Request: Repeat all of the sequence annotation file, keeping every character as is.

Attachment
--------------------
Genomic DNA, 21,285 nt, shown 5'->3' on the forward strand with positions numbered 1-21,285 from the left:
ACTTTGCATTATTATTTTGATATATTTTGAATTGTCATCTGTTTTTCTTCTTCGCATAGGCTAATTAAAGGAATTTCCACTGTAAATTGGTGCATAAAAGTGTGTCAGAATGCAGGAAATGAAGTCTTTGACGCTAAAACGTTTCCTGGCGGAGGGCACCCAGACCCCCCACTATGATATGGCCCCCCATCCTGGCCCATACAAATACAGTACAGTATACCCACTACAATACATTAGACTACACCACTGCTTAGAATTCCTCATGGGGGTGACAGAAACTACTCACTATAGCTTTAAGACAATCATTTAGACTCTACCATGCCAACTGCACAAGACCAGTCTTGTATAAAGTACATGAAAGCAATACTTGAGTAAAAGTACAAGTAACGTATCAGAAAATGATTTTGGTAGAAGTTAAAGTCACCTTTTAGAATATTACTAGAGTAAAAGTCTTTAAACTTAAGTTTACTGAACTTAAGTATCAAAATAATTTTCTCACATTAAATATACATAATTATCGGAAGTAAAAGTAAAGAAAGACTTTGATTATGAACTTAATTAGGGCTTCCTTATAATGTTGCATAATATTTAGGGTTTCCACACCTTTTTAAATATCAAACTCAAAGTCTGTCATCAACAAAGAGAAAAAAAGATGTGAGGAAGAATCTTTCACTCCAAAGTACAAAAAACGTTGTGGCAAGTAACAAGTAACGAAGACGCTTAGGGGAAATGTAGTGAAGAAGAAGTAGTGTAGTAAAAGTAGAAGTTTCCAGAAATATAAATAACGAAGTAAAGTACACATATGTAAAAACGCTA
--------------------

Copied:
Genomic DNA, 21,285 nt, shown 5'->3' on the forward strand with positions numbered 1-21,285 from the left:
ACTTTGCATTATTATTTTGATATATTTTGAATTGTCATCTGTTTTTCTTCTTCGCATAGGCTAATTAAAGGAATTTCCACTGTAAATTGGTGCATAAAAGTGTGTCAGAATGCAGGAAATGAAGTCTTTGACGCTAAAACGTTTCCTGGCGGAGGGCACCCAGACCCCCCACTATGATATGGCCCCCCATCCTGGCCCATACAAATACAGTACAGTATACCCACTACAATACATTAGACTACACCACTGCTTAGAATTCCTCATGGGGGTGACAGAAACTACTCACTATAGCTTTAAGACAATCATTTAGACTCTACCATGCCAACTGCACAAGACCAGTCTTGTATAAAGTACATGAAAGCAATACTTGAGTAAAAGTACAAGTAACGTATCAGAAAATGATTTTGGTAGAAGTTAAAGTCACCTTTTAGAATATTACTAGAGTAAAAGTCTTTAAACTTAAGTTTACTGAACTTAAGTATCAAAATAATTTTCTCACATTAAATATACATAATTATCGGAAGTAAAAGTAAAGAAAGACTTTGATTATGAACTTAATTAGGGCTTCCTTATAATGTTGCATAATATTTAGGGTTTCCACACCTTTTTAAATATCAAACTCAAAGTCTGTCATCAACAAAGAGAAAAAAAGATGTGAGGAAGAATCTTTCACTCCAAAGTACAAAAAACGTTGTGGCAAGTAACAAGTAACGAAGACGCTTAGGGGAAATGTAGTGAAGAAGAAGTAGTGTAGTAAAAGTAGAAGTTTCCAGAAATATAAATAACGAAGTAAAGTACACATATGTAAAAACGCTA